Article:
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Merged Super-Union of CAW & CEP Plans Creative Approach to Organizing Workers

Two of Canada’s largest unions, the CAW and CEP,  have been discussing a merger for some time.  Information about the merger can be found on the New Union Project website. Earlier this year, the two unions released a discussion paper setting out underlying themes that would guide the discussions and the future union.   One part of that document emphasized the need for unions to become more relevant to workers who do not presently work in unionized workplaces.  For example, the document said that the new union would define itself as a force fighting for all workers, not just its own membersand that it would “offer services and support to nonunion workers engaged in struggles and conflicts.”

Yesterday, the media was reporting some news on the progress of talks.  One news bite that emerged was the proposed new union’s intent to offer a form of associate membership to workers who are not employed at a workplace organized by the new union.  Here is a story from the Toronto Star by Tony Van Alphen, and a column by Thomas Walkom.  The Super Union is talking about offering a menu of benefits to people who join, including subsidized health care and legal advice.  Maybe child care too?  I’ve argued before that Canadian unions need to do more of this. So, I am fully supportive of the idea of associate union membership that would involve unions providing useful services to make life somewhat easier for any worker.

I also think that the law offers unions potential to aid workers in nonunion workplaces in other ways. Unions can try to make collective representations on behalf of any workers who join, regardless of whether their workplace is unionized.  As it stands now, the Supreme Court has found (in Dunmore and B.C. Health Services)  that the Charter of Rights and Freedoms guarantees workers: (1) a right to join unions; and (2) to make “collective representations” to their employers, a right which includes a requirement for the employer to consider the representations “in good faith” and possibly to “bargain in good faith”; and (3) a right of workers not be disciplined or dismissed for exercising these rights.  This is a form of Constitutional minority unionism (what I call, the “Thin Model of Freedom of Association”). One day soon, we may learn that this Constitutional model includes also some form of a right to strike.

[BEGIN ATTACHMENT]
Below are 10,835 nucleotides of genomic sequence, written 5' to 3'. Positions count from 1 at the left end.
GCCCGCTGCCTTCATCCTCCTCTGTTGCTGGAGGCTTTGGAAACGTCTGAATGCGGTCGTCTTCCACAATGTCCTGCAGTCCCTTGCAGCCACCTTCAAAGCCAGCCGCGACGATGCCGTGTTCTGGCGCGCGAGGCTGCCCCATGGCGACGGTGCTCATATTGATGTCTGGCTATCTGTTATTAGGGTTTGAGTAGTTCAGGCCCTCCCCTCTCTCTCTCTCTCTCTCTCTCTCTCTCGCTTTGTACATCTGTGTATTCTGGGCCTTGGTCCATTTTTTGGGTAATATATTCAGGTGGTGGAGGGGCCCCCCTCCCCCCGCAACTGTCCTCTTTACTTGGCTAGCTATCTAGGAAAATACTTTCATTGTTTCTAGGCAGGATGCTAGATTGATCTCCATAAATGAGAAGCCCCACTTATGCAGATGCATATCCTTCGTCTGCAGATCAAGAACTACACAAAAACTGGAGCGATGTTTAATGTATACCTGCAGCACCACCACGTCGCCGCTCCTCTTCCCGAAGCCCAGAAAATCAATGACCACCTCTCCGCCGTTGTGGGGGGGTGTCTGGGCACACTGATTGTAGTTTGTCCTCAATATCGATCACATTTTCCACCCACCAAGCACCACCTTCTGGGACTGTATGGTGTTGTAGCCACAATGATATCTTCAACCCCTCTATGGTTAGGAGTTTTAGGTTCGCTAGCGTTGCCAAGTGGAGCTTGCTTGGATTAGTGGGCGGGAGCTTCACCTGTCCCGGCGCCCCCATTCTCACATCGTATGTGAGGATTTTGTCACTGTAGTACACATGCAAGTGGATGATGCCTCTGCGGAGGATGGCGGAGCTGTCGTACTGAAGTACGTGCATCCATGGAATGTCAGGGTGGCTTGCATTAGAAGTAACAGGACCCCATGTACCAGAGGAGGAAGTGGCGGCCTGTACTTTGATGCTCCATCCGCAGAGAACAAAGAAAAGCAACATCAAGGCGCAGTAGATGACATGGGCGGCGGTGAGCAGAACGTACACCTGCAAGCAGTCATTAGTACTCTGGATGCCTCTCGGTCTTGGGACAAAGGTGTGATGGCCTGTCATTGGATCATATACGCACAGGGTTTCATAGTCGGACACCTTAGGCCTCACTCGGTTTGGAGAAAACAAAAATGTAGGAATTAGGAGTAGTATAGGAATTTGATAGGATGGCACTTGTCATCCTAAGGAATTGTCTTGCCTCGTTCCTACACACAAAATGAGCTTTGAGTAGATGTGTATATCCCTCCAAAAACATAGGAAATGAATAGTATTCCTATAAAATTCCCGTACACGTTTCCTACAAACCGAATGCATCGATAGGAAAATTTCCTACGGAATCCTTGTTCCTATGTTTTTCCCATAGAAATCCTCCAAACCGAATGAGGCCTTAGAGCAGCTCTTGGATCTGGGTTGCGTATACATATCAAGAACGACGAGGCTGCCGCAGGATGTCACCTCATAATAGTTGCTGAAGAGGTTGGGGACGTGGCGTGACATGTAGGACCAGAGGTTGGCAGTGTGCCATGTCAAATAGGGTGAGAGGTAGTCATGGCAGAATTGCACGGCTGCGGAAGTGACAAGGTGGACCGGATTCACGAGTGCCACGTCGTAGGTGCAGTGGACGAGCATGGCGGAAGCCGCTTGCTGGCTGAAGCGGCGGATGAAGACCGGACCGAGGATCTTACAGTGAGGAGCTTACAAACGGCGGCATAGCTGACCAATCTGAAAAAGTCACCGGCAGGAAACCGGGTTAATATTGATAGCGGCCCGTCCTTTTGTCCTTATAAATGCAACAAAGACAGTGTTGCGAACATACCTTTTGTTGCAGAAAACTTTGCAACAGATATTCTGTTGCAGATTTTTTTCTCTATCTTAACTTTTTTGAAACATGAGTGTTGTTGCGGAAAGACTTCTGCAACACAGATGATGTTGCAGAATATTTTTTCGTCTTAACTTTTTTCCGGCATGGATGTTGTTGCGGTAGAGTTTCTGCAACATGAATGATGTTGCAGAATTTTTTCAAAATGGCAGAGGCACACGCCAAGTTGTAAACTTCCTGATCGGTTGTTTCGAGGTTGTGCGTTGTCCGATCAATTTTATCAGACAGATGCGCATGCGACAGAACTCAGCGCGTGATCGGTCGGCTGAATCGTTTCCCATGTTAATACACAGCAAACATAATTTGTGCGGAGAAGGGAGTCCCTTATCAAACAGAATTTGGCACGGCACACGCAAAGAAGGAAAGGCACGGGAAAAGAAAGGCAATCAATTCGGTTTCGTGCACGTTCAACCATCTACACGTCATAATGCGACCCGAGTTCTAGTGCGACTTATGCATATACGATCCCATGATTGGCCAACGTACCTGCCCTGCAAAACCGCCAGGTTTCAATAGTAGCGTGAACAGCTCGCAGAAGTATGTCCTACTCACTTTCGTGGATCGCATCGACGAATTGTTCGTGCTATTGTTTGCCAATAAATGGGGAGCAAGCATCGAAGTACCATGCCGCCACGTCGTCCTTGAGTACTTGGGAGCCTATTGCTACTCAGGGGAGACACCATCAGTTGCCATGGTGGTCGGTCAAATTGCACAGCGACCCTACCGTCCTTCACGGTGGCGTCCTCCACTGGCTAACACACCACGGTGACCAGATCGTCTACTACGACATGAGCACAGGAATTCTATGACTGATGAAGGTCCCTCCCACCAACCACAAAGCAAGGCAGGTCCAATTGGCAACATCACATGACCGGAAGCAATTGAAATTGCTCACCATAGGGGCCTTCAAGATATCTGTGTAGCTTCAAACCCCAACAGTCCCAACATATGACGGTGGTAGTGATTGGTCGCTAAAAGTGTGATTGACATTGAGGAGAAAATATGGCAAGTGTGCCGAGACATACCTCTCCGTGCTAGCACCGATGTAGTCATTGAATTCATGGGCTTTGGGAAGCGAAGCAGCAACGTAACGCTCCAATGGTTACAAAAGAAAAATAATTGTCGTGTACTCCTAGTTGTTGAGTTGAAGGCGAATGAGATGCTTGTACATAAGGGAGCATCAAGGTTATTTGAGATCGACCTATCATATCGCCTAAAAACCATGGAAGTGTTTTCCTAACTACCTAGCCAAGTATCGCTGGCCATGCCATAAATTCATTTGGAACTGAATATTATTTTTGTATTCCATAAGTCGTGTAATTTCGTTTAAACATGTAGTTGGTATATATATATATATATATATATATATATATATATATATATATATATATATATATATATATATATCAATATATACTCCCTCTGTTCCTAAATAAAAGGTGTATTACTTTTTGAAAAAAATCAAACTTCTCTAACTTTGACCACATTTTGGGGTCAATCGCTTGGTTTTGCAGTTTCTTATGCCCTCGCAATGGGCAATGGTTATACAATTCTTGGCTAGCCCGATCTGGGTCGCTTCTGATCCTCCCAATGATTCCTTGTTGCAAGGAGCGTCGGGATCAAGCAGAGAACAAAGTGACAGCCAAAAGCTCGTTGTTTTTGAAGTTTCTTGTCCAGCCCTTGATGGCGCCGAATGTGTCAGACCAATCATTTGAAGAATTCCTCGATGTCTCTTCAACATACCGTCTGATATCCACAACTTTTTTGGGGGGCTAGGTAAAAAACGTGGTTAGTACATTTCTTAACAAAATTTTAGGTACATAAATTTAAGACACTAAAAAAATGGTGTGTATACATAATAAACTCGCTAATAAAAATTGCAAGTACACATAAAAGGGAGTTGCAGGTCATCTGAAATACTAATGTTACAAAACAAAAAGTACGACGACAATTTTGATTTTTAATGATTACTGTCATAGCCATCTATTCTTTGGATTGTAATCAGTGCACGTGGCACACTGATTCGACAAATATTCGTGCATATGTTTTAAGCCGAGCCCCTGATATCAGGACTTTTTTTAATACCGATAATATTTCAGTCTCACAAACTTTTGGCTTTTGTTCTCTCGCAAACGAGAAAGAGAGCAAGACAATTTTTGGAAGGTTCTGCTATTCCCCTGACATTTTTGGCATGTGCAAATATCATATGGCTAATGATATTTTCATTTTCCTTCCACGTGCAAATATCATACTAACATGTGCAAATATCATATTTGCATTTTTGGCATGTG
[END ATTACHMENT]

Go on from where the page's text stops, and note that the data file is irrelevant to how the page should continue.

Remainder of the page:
So far, this model applies only to agricultural workers in Ontario (under the Agricultural Employees Protection Act), and to all government employees, since the Charter applies directly to them.  The Court has not yet declared that the Thin Model of FA also applies to other private sector employees.  Those workers still only have collective bargaining rights if a majority union is granted a license to represent them under Labour Relations legislation, usually following a heated contest in which the employer attempts to dissuade the employees from exercising their collective bargaining rights.